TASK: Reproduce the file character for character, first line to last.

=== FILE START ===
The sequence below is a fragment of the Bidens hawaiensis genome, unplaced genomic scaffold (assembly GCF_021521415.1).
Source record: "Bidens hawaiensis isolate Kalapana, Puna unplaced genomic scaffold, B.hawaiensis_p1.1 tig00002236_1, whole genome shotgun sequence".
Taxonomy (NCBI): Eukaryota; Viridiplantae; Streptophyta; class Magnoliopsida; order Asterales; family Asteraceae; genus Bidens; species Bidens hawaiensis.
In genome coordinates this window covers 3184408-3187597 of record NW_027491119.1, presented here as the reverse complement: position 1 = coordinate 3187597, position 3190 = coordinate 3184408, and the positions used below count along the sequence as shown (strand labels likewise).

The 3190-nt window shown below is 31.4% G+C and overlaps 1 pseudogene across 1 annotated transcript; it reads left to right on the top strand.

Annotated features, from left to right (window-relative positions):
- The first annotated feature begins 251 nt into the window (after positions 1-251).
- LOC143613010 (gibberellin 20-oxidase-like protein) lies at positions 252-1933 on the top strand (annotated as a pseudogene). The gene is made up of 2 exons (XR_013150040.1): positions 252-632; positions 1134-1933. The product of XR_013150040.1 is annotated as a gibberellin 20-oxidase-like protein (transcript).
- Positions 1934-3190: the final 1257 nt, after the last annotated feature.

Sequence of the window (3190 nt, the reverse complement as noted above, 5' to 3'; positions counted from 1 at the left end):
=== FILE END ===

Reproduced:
The sequence below is a fragment of the Bidens hawaiensis genome, unplaced genomic scaffold (assembly GCF_021521415.1).
Source record: "Bidens hawaiensis isolate Kalapana, Puna unplaced genomic scaffold, B.hawaiensis_p1.1 tig00002236_1, whole genome shotgun sequence".
Taxonomy (NCBI): Eukaryota; Viridiplantae; Streptophyta; class Magnoliopsida; order Asterales; family Asteraceae; genus Bidens; species Bidens hawaiensis.
In genome coordinates this window covers 3184408-3187597 of record NW_027491119.1, presented here as the reverse complement: position 1 = coordinate 3187597, position 3190 = coordinate 3184408, and the positions used below count along the sequence as shown (strand labels likewise).

The 3190-nt window shown below is 31.4% G+C and overlaps 1 pseudogene across 1 annotated transcript; it reads left to right on the top strand.

Annotated features, from left to right (window-relative positions):
- The first annotated feature begins 251 nt into the window (after positions 1-251).
- LOC143613010 (gibberellin 20-oxidase-like protein) lies at positions 252-1933 on the top strand (annotated as a pseudogene). The gene is made up of 2 exons (XR_013150040.1): positions 252-632; positions 1134-1933. The product of XR_013150040.1 is annotated as a gibberellin 20-oxidase-like protein (transcript).
- Positions 1934-3190: the final 1257 nt, after the last annotated feature.

Sequence of the window (3190 nt, the reverse complement as noted above, 5' to 3'; positions counted from 1 at the left end):